Student earns national Indigenous health award

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Student earns national Indigenous health award

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University of the Sunshine Coast student Tracy Hardy, whose efforts towards achieving better health for Indigenous Australians have earned her a national award.

21 December 2016

University of the Sunshine Coast student Tracy Hardy has a vision for better health for Indigenous Australians – and her efforts to achieve this have earned her a national award.

The Nutrition and Dietetics student from Maroochydore was presented with a Future Leader in Indigenous Allied Health award at the Indigenous Allied Health Association (IAHA) recent national forum in Canberra.

The award, which included $1,000 prize money, recognised Tracy’s efforts as chair of IAHA’s student representative committee, as well as her active promotion of Aboriginal and Torres Strait Islander health initiatives.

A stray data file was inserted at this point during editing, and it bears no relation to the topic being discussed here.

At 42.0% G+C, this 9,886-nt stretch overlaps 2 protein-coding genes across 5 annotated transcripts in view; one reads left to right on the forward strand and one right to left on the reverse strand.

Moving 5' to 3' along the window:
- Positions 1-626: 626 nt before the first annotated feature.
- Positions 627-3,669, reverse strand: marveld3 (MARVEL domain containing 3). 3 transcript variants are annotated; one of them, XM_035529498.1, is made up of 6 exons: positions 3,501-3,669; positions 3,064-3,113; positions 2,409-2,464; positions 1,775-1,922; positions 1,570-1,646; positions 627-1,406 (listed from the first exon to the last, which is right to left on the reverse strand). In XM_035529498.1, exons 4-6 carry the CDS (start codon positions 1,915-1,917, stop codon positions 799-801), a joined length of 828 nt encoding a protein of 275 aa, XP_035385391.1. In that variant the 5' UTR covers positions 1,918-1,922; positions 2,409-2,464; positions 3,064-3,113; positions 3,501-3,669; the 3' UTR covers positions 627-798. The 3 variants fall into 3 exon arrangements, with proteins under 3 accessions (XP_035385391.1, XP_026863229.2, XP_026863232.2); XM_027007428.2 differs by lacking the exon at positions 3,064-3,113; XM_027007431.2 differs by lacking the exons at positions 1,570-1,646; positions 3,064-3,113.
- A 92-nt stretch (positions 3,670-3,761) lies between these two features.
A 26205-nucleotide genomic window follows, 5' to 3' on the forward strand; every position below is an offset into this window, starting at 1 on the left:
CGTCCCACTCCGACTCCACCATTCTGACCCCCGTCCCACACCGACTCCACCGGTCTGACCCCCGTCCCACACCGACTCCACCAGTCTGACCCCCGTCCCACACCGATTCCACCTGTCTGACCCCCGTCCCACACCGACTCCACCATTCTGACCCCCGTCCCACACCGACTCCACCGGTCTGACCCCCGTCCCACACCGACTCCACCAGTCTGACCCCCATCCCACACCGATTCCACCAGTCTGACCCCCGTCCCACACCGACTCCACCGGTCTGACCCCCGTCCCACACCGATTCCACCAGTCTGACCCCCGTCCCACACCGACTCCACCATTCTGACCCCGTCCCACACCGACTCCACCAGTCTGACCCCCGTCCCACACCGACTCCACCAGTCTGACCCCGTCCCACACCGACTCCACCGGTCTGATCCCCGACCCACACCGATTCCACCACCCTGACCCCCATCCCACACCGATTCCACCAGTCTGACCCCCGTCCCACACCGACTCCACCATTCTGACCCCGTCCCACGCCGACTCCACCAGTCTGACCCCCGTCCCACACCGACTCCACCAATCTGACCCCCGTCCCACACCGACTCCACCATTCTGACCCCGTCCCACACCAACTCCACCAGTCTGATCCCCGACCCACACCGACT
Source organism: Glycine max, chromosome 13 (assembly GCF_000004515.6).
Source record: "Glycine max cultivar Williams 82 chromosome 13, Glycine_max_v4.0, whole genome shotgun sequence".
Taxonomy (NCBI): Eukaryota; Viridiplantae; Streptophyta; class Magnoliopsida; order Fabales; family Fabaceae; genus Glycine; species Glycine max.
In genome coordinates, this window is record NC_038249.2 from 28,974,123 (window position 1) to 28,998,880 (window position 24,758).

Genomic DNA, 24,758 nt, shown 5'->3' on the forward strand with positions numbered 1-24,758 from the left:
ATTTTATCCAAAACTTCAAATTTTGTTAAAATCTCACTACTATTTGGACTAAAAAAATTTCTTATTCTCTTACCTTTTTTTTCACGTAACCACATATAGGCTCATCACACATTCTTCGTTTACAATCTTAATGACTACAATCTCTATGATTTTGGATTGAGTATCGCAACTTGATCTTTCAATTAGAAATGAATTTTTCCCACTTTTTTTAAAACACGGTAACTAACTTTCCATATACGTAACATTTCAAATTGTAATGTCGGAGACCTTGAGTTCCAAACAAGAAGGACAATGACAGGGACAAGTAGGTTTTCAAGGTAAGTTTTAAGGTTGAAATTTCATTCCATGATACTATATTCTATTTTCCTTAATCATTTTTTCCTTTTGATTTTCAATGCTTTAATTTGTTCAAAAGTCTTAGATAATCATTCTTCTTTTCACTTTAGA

Tracy, a Kamilaroi woman, has been heavily involved in projects to boost the rate of Indigenous Australian workers in allied health professions, including dietetics.

“Aboriginal and Torres Strait Islander people make up less than one percent of the allied health workforce, so we’ve been trying build that rate and build the cultural responsiveness of people outside that background,” she said.

“Allied health accessibility isn’t just about whether someone can physically get to a service. It’s also about whether they feel culturally safe in that environment.”

Tracy will next year undertake her final-year Honours thesis on the cultural safety of a chronic disease self-management program for Indigenous Australians.

The former beauty therapist, who has an 11-year-old daughter, said she planned to pursue a career in public health nutrition policy at the completion of her degree.

“A lot of the chronic disease experienced by Aboriginal and Torres Strait Islander people is nutrition-related, so I think that’s an area where a lot of difference can be made,” she said.

“We can put everything in place at a grassroots level, but if there’s no policy or funding to support that at a higher level, it’s difficult for those initiatives to be sustained.

“2016 was a really big year for me, between being a mum, studying, working and holding my role with IAHA. Navigating all that was a challenge, but I had tremendous support and it was so worth it.”

— Gen Kennedy

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